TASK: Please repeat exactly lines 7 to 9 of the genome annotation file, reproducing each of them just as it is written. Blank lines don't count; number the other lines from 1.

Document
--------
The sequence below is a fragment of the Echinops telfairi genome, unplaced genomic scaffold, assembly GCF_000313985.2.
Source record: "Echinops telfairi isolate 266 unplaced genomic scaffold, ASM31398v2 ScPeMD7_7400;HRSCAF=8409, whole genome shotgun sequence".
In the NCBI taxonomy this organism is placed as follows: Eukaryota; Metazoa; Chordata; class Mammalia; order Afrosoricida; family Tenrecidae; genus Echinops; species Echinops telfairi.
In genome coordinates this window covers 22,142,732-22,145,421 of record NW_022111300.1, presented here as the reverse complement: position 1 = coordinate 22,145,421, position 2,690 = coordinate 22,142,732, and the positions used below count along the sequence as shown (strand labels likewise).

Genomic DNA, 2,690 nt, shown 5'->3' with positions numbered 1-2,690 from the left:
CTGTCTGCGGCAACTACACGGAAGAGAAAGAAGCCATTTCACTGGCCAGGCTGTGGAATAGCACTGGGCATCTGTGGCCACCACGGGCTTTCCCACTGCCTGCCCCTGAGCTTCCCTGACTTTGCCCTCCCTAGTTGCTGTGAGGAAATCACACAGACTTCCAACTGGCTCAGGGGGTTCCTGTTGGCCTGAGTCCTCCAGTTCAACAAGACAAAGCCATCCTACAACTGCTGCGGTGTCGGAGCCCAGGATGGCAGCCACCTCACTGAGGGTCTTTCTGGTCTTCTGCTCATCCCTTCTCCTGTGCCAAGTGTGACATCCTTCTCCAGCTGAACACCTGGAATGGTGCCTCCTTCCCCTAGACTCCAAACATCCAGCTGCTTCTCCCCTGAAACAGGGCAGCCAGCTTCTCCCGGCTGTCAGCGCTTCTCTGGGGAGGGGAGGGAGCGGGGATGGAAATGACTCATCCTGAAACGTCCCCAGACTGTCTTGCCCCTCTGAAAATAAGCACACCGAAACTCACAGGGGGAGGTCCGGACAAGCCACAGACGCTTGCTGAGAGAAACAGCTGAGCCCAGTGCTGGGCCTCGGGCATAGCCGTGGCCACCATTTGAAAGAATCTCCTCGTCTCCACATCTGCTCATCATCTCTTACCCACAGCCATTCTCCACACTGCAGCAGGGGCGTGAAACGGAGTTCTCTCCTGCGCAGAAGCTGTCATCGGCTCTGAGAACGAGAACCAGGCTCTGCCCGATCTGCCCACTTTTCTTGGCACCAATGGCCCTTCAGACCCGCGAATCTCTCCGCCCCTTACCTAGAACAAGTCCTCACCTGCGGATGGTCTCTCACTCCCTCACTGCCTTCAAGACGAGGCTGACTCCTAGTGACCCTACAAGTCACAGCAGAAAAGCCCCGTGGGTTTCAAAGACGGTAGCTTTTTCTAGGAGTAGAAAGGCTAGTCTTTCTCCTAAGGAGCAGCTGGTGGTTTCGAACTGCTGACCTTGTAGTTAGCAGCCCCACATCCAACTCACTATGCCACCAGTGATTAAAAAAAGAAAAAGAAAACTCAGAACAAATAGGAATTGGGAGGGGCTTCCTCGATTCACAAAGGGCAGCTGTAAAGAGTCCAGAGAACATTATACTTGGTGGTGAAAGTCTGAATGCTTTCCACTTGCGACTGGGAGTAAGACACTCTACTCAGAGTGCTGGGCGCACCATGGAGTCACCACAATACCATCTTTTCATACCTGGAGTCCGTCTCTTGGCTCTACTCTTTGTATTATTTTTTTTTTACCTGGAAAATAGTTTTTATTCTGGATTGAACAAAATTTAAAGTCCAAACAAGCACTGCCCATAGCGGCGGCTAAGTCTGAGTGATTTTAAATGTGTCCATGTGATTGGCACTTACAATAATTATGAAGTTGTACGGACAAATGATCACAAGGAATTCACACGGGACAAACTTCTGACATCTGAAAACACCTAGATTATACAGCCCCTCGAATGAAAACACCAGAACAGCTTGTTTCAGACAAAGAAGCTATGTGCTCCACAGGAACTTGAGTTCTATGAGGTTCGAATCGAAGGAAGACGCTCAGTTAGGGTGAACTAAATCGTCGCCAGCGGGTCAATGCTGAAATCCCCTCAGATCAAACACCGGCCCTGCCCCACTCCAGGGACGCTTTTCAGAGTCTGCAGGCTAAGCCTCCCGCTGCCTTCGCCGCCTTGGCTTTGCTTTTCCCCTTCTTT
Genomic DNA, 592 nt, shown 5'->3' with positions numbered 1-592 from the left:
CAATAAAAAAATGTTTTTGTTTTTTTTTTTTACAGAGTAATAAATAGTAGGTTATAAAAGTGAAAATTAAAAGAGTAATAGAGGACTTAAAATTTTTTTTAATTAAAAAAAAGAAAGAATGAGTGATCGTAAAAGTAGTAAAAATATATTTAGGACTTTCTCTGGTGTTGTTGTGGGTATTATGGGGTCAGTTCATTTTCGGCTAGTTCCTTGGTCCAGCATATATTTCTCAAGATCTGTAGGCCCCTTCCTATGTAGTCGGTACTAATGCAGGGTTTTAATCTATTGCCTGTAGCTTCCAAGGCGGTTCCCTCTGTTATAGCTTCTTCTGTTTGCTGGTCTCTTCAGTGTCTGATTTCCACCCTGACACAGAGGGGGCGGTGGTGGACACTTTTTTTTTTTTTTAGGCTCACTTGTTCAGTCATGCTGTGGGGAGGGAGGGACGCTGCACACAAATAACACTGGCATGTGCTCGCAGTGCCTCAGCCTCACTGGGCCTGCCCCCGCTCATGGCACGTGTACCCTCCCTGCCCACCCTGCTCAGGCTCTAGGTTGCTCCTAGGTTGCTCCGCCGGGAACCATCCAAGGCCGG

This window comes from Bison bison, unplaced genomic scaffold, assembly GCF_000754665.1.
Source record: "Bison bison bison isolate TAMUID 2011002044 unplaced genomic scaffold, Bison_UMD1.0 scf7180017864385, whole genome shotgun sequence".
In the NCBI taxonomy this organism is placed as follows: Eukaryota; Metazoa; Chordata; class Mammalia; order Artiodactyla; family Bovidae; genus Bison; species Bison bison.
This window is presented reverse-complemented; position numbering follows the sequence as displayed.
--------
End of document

Genomic DNA, 592 nt, shown 5'->3' with positions numbered 1-592 from the left:
CAATAAAAAAATGTTTTTGTTTTTTTTTTTTACAGAGTAATAAATAGTAGGTTATAAAAGTGAAAATTAAAAGAGTAATAGAGGACTTAAAATTTTTTTTAATTAAAAAAAAGAAAGAATGAGTGATCGTAAAAGTAGTAAAAATATATTTAGGACTTTCTCTGGTGTTGTTGTGGGTATTATGGGGTCAGTTCATTTTCGGCTAGTTCCTTGGTCCAGCATATATTTCTCAAGATCTGTAGGCCCCTTCCTATGTAGTCGGTACTAATGCAGGGTTTTAATCTATTGCCTGTAGCTTCCAAGGCGGTTCCCTCTGTTATAGCTTCTTCTGTTTGCTGGTCTCTTCAGTGTCTGATTTCCACCCTGACACAGAGGGGGCGGTGGTGGACACTTTTTTTTTTTTTTAGGCTCACTTGTTCAGTCATGCTGTGGGGAGGGAGGGACGCTGCACACAAATAACACTGGCATGTGCTCGCAGTGCCTCAGCCTCACTGGGCCTGCCCCCGCTCATGGCACGTGTACCCTCCCTGCCCACCCTGCTCAGGCTCTAGGTTGCTCCTAGGTTGCTCCGCCGGGAACCATCCAAGGCCGG

This window comes from Bison bison, unplaced genomic scaffold, assembly GCF_000754665.1.